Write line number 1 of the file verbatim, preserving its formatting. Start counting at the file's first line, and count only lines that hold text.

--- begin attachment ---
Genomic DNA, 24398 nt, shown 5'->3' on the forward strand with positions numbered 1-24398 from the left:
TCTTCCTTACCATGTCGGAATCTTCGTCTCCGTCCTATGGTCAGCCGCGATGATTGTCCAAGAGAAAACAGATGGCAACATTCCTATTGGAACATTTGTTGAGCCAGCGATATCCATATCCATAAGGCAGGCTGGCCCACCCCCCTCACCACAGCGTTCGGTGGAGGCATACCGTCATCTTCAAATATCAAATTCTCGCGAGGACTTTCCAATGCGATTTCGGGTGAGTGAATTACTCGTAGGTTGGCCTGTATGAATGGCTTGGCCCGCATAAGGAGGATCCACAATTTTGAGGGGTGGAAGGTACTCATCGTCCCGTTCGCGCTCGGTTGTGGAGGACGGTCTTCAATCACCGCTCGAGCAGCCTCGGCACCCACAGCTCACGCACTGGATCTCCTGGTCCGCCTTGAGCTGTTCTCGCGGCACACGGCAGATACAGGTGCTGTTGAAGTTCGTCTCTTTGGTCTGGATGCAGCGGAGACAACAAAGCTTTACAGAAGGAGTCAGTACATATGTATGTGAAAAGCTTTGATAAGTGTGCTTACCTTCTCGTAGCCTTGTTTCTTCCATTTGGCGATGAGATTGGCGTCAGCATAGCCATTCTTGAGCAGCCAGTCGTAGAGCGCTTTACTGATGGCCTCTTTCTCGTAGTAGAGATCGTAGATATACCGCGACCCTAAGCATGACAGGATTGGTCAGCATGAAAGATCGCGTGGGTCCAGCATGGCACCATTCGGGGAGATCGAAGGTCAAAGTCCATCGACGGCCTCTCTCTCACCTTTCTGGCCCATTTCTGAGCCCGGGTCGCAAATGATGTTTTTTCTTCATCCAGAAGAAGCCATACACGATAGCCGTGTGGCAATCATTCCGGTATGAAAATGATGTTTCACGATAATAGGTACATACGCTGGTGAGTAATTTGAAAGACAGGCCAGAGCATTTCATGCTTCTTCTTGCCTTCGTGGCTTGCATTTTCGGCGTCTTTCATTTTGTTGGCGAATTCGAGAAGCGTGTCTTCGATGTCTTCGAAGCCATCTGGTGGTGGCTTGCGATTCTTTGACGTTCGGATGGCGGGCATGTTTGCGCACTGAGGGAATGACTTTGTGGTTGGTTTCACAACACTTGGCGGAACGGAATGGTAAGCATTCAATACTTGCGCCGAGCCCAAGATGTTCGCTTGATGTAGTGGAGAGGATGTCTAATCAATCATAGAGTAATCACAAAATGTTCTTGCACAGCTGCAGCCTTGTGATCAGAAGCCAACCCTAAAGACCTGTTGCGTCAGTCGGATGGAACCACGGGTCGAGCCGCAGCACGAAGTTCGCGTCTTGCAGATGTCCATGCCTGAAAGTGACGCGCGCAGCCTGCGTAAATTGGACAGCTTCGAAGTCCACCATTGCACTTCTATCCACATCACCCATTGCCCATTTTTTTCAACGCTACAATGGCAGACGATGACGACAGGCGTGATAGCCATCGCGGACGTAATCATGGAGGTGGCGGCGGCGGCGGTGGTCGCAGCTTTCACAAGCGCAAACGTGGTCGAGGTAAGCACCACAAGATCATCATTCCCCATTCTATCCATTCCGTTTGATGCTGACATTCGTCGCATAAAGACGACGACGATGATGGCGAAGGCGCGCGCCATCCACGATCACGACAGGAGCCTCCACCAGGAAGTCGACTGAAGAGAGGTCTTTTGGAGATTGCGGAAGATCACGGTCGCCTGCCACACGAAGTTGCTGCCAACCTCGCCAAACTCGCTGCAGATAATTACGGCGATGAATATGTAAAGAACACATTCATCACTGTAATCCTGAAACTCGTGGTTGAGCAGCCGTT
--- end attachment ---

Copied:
Genomic DNA, 24398 nt, shown 5'->3' on the forward strand with positions numbered 1-24398 from the left: